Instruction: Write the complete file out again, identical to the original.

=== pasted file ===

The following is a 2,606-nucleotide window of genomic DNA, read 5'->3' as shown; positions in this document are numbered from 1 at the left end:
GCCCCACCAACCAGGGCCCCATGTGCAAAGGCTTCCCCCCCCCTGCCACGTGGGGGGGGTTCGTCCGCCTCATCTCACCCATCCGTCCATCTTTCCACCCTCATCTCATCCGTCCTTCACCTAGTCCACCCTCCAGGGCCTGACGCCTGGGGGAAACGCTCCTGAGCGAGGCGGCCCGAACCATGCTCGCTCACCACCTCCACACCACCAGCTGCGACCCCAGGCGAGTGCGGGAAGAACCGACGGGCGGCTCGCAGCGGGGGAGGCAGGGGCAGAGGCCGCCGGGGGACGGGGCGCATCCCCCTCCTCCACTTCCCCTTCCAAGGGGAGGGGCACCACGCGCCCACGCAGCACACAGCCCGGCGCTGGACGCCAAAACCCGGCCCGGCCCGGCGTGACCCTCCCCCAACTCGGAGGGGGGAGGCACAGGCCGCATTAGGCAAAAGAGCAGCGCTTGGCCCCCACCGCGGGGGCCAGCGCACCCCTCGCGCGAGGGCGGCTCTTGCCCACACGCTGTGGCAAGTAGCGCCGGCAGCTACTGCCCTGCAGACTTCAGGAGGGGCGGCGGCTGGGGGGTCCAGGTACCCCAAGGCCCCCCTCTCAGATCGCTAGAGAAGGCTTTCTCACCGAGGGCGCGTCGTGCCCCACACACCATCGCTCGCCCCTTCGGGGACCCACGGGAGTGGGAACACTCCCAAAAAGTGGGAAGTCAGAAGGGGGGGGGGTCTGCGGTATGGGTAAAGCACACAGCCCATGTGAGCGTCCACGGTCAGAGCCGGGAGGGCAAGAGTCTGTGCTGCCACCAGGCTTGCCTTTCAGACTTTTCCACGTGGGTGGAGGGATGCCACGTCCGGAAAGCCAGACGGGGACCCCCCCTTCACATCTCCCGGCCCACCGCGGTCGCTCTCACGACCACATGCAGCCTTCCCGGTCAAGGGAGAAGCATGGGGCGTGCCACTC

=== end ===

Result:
The following is a 2,606-nucleotide window of genomic DNA, read 5'->3' as shown; positions in this document are numbered from 1 at the left end:
GCCCCACCAACCAGGGCCCCATGTGCAAAGGCTTCCCCCCCCCTGCCACGTGGGGGGGGTTCGTCCGCCTCATCTCACCCATCCGTCCATCTTTCCACCCTCATCTCATCCGTCCTTCACCTAGTCCACCCTCCAGGGCCTGACGCCTGGGGGAAACGCTCCTGAGCGAGGCGGCCCGAACCATGCTCGCTCACCACCTCCACACCACCAGCTGCGACCCCAGGCGAGTGCGGGAAGAACCGACGGGCGGCTCGCAGCGGGGGAGGCAGGGGCAGAGGCCGCCGGGGGACGGGGCGCATCCCCCTCCTCCACTTCCCCTTCCAAGGGGAGGGGCACCACGCGCCCACGCAGCACACAGCCCGGCGCTGGACGCCAAAACCCGGCCCGGCCCGGCGTGACCCTCCCCCAACTCGGAGGGGGGAGGCACAGGCCGCATTAGGCAAAAGAGCAGCGCTTGGCCCCCACCGCGGGGGCCAGCGCACCCCTCGCGCGAGGGCGGCTCTTGCCCACACGCTGTGGCAAGTAGCGCCGGCAGCTACTGCCCTGCAGACTTCAGGAGGGGCGGCGGCTGGGGGGTCCAGGTACCCCAAGGCCCCCCTCTCAGATCGCTAGAGAAGGCTTTCTCACCGAGGGCGCGTCGTGCCCCACACACCATCGCTCGCCCCTTCGGGGACCCACGGGAGTGGGAACACTCCCAAAAAGTGGGAAGTCAGAAGGGGGGGGGGTCTGCGGTATGGGTAAAGCACACAGCCCATGTGAGCGTCCACGGTCAGAGCCGGGAGGGCAAGAGTCTGTGCTGCCACCAGGCTTGCCTTTCAGACTTTTCCACGTGGGTGGAGGGATGCCACGTCCGGAAAGCCAGACGGGGACCCCCCCTTCACATCTCCCGGCCCACCGCGGTCGCTCTCACGACCACATGCAGCCTTCCCGGTCAAGGGAGAAGCATGGGGCGTGCCACTC